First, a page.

This forum doesn't seem to have an FAQ - and yet those of us who hang out here seem to see the same questions popping up over and over again.
With this in mind, I would like to produce an unofficial FAQ, which I will house on my website. Periodically, I could post a reminder on the forum that the FAQ exists.
I would be grateful for some nominations of frequently asked questions. Here is what I have come up with so far:
Who is Ray Bradbury?
Is he still alive?
Is he still writing?
Isn't he a science fiction writer?
What has he written?
What books are recommended for beginners?
Which Bradbury stories have been made into films?
What is the title of the story in which...?
In my schooldays, we were shown a short film based on a Bradbury story. What was it called, and where can I get a copy?
Does Bradbury write romantic fiction under a pseudonym?
One of my favourite short stories is called [insert title here]. Where can I find it?
What are Ray Bradbury's religious views?
What are his political views?
Are there any new Bradbury books in the pipeline?
Did Ray Bradbury write for TV shows?
Are any of Bradbury's stories available on the web?
Where can I buy Ray Bradbury books?
Any suggestions for additions or deletions?
[This message has been edited by philnic (edited 03-29-2004).]
Excellent idea!! Here are two contributions from yours truly . . .
BOOKS OF CRITICISM ON RAY BRADBURY:
Read his books, stories and poetry carefully. His writing rewards investigation.
Read all his forwards, introductions and afterwords. He has a lot of informtion in those parts of his books and collections.
Do a Google search on Ray Bradbury interviews (or some variable). Ray's interviews are always interesting, as he's very creative and opinionated.
There are actually quite a few books on Bradbury and his writing:
RAY BRADBURY (WRITERS OF THE 21ST CENTURY SERIES) Ed. Joseph D. Olander, Martin Harry Greenberg. Taplinger Publishing Co, NY. 1980
READINGS ON RAY BRADBURY: FARENHEIT 451. Ed. Katie de Koster. Greenhaven Press, San Diego. 2000.
RAY BRADBURY: A CRITICAL COMPANION (CRITICAL COMPANIONS TO POPULAR CONTEMPORARY WRITERS). Robin Ann Reid. Greenwood Press, CT. 2000.
RAY BRADBURY (TWAYNE'S UNITED STATES AUTHORS SERIES). David Mogen. Twayne Publishers, Boston. 1986.
FARENEHIT 451 AND RELATED WRITINGS:RAY BRADBURY (LITERATURE CONNECTIONS). McDougall Little, Evanstan IL. 1998.
RAY BRADBURY'S FAHRENHEIT 451 (MODERN CRITICAL INTERPRETATIONS). eD. hAROLD bLOOM. Chelsea House Pub, Philadelphia. 2003.
THE RAY BRADBURY COMPANION. William F. Nolan. Gale Research, Detroit. 1975.
BRADBURY: AN ILLUSTRATED LIFE -- A JOURNEY TO FAR METAPHOR. Jerry Weist. William Morrow, NY. 2002.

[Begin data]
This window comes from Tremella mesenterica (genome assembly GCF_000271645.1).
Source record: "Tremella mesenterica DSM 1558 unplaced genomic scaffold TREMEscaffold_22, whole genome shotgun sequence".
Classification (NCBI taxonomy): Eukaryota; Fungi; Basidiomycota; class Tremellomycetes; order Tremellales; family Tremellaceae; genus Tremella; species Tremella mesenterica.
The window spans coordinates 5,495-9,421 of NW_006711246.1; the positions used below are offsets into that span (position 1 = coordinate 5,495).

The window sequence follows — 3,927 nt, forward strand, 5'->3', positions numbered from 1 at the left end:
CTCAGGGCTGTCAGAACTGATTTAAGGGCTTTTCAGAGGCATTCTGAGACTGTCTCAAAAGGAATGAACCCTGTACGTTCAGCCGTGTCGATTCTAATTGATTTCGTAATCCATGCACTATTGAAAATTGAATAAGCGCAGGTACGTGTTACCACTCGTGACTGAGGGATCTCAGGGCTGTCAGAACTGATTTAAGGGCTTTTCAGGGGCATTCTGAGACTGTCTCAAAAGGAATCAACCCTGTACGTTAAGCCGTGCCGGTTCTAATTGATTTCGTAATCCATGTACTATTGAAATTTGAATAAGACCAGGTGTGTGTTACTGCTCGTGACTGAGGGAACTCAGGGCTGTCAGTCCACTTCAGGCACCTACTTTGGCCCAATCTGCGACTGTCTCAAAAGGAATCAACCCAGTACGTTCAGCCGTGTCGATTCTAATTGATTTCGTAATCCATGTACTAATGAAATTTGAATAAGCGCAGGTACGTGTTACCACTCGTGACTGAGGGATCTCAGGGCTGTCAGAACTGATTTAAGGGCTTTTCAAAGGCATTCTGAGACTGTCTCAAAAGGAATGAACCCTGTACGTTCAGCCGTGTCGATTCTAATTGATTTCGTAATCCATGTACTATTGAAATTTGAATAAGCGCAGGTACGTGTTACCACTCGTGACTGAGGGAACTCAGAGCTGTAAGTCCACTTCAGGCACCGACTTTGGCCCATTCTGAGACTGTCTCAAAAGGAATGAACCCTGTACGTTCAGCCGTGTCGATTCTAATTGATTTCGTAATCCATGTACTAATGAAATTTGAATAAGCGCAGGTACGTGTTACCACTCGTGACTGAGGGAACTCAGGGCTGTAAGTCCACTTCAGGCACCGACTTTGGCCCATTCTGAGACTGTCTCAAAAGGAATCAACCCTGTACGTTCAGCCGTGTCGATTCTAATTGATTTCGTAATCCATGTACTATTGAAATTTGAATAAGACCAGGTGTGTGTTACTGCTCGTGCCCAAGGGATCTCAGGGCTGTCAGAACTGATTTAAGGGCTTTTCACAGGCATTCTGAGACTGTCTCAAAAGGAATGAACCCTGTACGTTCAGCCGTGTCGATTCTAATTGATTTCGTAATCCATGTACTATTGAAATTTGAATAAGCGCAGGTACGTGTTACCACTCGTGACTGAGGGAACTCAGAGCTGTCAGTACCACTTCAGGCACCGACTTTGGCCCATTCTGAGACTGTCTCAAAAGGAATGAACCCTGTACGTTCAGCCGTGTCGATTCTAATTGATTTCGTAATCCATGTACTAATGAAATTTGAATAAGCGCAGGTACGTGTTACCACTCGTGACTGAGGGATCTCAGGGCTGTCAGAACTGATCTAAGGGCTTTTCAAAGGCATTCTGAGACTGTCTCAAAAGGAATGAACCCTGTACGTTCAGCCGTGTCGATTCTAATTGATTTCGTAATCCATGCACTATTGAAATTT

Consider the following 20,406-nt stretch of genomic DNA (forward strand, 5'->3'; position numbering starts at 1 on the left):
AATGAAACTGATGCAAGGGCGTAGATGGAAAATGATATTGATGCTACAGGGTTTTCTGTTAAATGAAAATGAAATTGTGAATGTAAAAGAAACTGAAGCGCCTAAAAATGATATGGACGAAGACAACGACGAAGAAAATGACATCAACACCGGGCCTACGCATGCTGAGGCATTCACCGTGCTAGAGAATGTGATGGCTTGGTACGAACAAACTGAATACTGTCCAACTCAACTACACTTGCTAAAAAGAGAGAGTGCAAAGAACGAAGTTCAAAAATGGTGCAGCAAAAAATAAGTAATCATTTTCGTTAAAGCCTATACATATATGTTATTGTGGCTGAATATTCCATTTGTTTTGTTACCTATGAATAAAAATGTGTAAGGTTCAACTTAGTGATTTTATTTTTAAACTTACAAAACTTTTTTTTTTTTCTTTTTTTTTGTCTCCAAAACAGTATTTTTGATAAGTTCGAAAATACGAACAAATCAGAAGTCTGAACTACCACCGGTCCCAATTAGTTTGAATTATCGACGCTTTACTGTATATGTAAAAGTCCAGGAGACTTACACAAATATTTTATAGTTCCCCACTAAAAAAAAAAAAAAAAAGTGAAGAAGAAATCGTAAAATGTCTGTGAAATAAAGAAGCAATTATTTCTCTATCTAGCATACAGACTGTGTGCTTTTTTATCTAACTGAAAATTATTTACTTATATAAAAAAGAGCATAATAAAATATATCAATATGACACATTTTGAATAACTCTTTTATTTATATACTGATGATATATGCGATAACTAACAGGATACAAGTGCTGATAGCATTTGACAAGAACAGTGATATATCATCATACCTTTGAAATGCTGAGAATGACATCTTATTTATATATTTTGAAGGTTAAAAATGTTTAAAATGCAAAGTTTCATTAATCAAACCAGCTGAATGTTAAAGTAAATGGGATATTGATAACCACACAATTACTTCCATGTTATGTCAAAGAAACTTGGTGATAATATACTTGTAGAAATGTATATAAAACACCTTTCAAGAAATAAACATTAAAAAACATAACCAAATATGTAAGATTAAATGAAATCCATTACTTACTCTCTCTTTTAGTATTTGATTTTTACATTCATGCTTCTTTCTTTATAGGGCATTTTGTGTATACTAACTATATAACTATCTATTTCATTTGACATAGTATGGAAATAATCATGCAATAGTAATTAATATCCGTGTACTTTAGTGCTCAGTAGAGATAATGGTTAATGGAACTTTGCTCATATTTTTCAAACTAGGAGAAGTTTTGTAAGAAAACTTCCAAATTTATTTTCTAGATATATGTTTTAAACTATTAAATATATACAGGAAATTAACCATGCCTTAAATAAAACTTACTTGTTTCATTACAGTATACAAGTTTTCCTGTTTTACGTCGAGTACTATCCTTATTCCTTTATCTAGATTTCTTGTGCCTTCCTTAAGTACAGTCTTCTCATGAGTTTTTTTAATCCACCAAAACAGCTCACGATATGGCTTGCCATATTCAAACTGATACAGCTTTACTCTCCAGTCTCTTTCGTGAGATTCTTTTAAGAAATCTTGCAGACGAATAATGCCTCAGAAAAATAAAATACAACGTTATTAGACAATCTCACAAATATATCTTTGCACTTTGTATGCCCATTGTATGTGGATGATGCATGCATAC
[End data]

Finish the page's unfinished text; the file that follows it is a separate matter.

SOURCES OF RAY BRADBURY'S INTEREST IN CENSORSHIP:
In his forward in the 40th anniversary edition of Farenheit 451, Bradbury addresses the issues leading to his focus on censorship. They included the following (some direct, contemporary experiences, some things he'd read about):
-- Activities of the "Un-American Activities Committee (prior to the McCarthy hearings.)
-- The McCarthy hearings and issues related to that period. (He discusses McCarthy's removal of books from the Army's library, and Eisenhower's return of those books to the shelves.)
-- Hitler's book-burnings.
-- Stalin's rumored book-burnings.
-- The witch hunts in Salem (in which an ancestor was charged, but not burned).
-- The burning of the Alexandrian Library in ancient history.
-- His love of libraries and bookstores.
-- An encounter with a policeman while out for a walk, which led to the writing of "The Pedestrian". This led to the character Montag, and to Farenheit 451.
-- He says he could not afford college, so he lived in libraries.
-- He also cites his love of books and ideas as driving him to oppose censorship and the restriction of ideas.
-- He also cites Hugh Hefner and the founding of Playboy magazine -- which Bradbury cites as a venture that had to overcome a "frightened nation" and which, according to Bradbury, "shocked and improved" the world. Obviously, he sees Playboy as an effort to overcome censorhip and the fear of ideas.
He recounts his library/book/censorship stories as including: "The Bonfire," "Bright Phoenix," "The Exiles," "Usher II," -- all leading up to F451.
He says he has probably written more stories, novels, plays, poems, etc., about libraries than any other writer today.